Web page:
July 1986 -- Bond joins civil rights icon Rosa Parks at a campaign event in Atlanta.
Photo: AJC File
Photo: AJC File

Reactions to Bond’s passing come from region, nation

Julian Bond’s death prompted an outpouring of grief and remembrances from across the nation Sunday, with elected officials and civil rights leaders calling the famed Atlantan’s work a “blueprint” for social justice.

Prominent politicians, including President Barack Obama, shared their remembrances of Bond through statements and on social media Sunday. By mid-morning, his name was trending on Twitter as the news of his passing spread.

Bond, the longtime chairman of the NAACP who largely began his civil rights work as a Morehouse College student in the 1960s, died Saturday night in Fort Walton Beach, Fla. He was 75 years old.

U.S. Rep. John Lewis, who bested Bond in a heated and bitter congressional race in the mid-1980s, said on Twitter Sunday that Bond “was one of a kind.” Lewis and Bond were longtime friends who both rose to prominence during the Civil Rights Movement.

“We went through a difficult period during our campaign for Congress in 1986, but many years ago we emerged even closer,” wrote Lewis, D-Atlanta. “Julian was so smart, so gifted, and so talented. He was deeply committed to making our country a better country.”

Gov. Nathan Deal said he and his wife are “saddened at the passing of this civil rights icon,” and Atlanta Mayor Kasim Reed said in a statement released Sunday that “Atlanta is in mourning” over his death.

Bond was the first president of the Southern Poverty Law Center and served 20 years in state office before he became chairman of the NAACP.

“Julian Bond lived a life of great impact, great courage and great distinction,” Reed said. “We may take comfort in knowing his legacy lives on in his children and grandchildren, in the organizations he founded and in the barriers he broke. Julian Bond changed our state and our country, and we are forever in his debt.”

U.S. House Minority Leader Nancy Pelosi, D-Calif., gave a nod to Bond’s work in promoting equal rights and marriage equality for same-sex couples.

“Julian Bond had no patience for discrimination, and he was a towering champion for the full equality of LGBT Americans. His impassioned advocacy for amending the Civil Rights Act to include protections for LGBT Americans set a clear path forward for Congress and our country. In this, as in so many ways, Julian Bond has left us a living legacy of leadership,” Pelosi said.

Former Atlanta Mayor Shirley Franklin called Bond an “inspired teacher” and “committed human rights activist” who helped deepen the country’s “understanding of challenges facing Southern African Americans.”

“His life’s work and writings serve as a blueprint for all who seek social justice and equality for all Americans and peace in the world. His sharp intellect and unflinching courage in the face of obstacles and ridicule inspire each of us to stand up, speak up and act up for the principles of democracy and justice,” she told The Atlanta Journal-Constitution.

Former Atlanta Mayor Sam Massell, now the president of the Buckhead Coalition, said Bond “was very comfortable across racial, religious, geographical, and political party lines.”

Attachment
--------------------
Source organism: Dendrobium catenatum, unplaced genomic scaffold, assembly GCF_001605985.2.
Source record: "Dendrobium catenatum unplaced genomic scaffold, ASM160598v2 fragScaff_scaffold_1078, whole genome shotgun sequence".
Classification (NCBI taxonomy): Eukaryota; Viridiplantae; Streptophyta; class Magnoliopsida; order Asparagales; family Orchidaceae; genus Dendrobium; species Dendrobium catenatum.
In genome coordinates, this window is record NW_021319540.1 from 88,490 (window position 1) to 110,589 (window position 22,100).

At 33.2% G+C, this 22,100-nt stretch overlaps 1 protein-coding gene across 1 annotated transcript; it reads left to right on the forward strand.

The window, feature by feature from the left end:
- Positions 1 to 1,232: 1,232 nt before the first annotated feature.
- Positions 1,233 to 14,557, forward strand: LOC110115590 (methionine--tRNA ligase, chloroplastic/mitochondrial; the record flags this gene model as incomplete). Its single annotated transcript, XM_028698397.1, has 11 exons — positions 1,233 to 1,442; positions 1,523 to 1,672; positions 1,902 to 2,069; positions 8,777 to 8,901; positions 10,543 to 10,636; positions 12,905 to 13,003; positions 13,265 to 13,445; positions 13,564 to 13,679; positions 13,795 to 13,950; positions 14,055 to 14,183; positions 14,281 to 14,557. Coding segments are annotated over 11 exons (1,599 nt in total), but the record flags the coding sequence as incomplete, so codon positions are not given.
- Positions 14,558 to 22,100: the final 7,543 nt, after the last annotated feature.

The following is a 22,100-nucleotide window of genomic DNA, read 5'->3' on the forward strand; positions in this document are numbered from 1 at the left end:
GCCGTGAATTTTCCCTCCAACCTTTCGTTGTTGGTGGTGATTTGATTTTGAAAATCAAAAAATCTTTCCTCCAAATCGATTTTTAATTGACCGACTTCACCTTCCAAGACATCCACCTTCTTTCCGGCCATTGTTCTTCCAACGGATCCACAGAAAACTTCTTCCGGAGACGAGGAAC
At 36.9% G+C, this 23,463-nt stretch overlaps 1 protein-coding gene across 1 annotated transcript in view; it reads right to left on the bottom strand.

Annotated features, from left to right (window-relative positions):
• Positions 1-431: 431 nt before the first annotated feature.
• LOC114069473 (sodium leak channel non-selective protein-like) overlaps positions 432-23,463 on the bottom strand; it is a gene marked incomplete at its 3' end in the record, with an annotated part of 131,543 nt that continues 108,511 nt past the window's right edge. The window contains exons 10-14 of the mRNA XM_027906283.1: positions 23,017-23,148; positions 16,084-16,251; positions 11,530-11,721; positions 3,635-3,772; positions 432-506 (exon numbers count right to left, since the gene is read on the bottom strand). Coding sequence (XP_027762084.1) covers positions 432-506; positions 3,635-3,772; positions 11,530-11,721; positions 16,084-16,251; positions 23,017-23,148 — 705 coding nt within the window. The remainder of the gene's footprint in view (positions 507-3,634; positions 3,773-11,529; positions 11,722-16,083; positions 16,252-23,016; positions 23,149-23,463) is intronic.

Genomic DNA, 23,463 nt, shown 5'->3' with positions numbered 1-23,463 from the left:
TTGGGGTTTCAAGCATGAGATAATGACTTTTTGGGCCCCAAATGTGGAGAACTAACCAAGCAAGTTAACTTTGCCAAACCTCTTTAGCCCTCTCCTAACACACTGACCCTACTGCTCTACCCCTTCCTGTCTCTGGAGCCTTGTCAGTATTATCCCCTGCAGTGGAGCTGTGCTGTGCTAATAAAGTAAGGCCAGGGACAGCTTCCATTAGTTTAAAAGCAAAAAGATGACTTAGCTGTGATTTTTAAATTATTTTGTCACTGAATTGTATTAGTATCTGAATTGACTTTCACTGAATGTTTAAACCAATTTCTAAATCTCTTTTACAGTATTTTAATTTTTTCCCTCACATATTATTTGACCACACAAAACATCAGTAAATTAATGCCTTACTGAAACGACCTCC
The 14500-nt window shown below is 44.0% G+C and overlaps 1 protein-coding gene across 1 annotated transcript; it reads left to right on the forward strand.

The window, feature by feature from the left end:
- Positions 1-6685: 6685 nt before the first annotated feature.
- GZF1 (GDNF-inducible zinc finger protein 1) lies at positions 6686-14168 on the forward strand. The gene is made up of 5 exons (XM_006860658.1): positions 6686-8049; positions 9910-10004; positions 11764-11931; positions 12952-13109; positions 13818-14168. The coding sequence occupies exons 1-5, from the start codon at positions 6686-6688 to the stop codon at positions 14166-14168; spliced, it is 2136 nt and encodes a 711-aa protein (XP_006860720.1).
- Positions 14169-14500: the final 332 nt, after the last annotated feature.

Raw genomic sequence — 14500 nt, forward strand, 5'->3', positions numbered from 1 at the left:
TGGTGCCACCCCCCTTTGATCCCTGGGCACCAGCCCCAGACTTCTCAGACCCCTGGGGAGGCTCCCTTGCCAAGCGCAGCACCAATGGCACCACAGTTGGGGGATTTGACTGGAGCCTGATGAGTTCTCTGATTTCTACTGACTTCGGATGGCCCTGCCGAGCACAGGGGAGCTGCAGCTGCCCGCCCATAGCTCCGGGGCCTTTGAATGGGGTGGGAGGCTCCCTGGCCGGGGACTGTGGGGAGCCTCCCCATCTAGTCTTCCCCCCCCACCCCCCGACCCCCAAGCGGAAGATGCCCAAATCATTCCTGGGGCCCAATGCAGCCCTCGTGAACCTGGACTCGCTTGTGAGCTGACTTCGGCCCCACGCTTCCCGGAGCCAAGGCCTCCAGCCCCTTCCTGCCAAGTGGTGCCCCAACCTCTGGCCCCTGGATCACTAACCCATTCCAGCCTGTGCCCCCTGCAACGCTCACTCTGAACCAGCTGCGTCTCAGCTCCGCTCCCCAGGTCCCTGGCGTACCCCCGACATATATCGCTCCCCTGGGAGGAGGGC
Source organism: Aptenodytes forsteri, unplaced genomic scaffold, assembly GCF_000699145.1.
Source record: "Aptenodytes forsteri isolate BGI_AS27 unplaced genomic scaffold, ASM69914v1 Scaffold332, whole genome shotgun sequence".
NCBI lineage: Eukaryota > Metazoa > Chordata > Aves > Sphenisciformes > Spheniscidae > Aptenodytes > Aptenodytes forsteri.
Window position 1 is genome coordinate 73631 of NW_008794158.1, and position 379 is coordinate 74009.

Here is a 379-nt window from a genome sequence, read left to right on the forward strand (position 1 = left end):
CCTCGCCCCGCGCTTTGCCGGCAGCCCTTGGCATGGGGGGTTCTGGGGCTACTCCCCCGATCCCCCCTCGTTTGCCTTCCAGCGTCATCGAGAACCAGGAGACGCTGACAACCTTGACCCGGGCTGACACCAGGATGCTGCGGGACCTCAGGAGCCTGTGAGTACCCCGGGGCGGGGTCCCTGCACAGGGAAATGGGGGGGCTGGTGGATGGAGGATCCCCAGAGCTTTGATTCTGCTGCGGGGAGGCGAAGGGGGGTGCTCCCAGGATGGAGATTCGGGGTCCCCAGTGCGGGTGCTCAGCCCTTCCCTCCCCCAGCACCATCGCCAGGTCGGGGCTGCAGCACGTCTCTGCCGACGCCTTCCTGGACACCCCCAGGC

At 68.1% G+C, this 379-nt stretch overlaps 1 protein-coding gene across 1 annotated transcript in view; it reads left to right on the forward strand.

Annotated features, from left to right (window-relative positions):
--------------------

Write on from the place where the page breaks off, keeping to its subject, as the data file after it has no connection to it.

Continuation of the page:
“His intellectual prowess could compete at any level,” Massell said in a statement Sunday. “With these credentials, he made contributions in every segment of his life, particularly in political, civic and academic circles.”

U.S. Rep. David Scott, D-Atlanta, noted in a tweet Sunday that he shared an office with Bond while serving in the state senate years ago. “Lots of great moments. Our hearts are heavy today.”

The Rev. Jesse Jackson Sr., a longtime civil rights activist, said on Twitter that Bond was a friend and “fellow traveler who with courage, set the moral and academic tone of our generation.”

Former U.S. Attorney General Eric Holder tweeted that Bond was a “great man who made the gains of the next generation possible and the nation better. We owe him much.”

The Rev. Al Sharpton was also among those to send condolences.

Bernice King, daughter of Dr. Martin Luther King Jr., said via Twitter on Sunday: “My thoughts and prayers are with the family of #JulianBond. Respect. Gratitude.”

Georgia House Minority Leader Stacey Abrams, D-Atlanta, said on social media that “The passing of Julian Bond reminds us of the integrity inherent in the fight for justice. His devotion to service of others blessed us all.”

And State Sen. Vincent Fort, D-Atlanta, tweeted Sunday: “I know I would not be able 2 serve w/o the sacrifice of Julian Bond.”

Fulton Commission Chairman John Eaves said in a statement Sunday that Bond, who inspired him to pursue public service, “leaves an immeasurable legacy as a public servant and champion for justice.”

Many members of the Atlanta City Council — who serve alongside Bond’s son, Councilman Michael Julian Bond — shared their gratitude for the elder Bond on Sunday.

Atlanta City Council President Ceasar Mitchell said: “The world has lost a titan for justice, a civil rights icon and an eloquent, strong voice for the voiceless.”

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Staff writer Dan Klepal contributed to this report.

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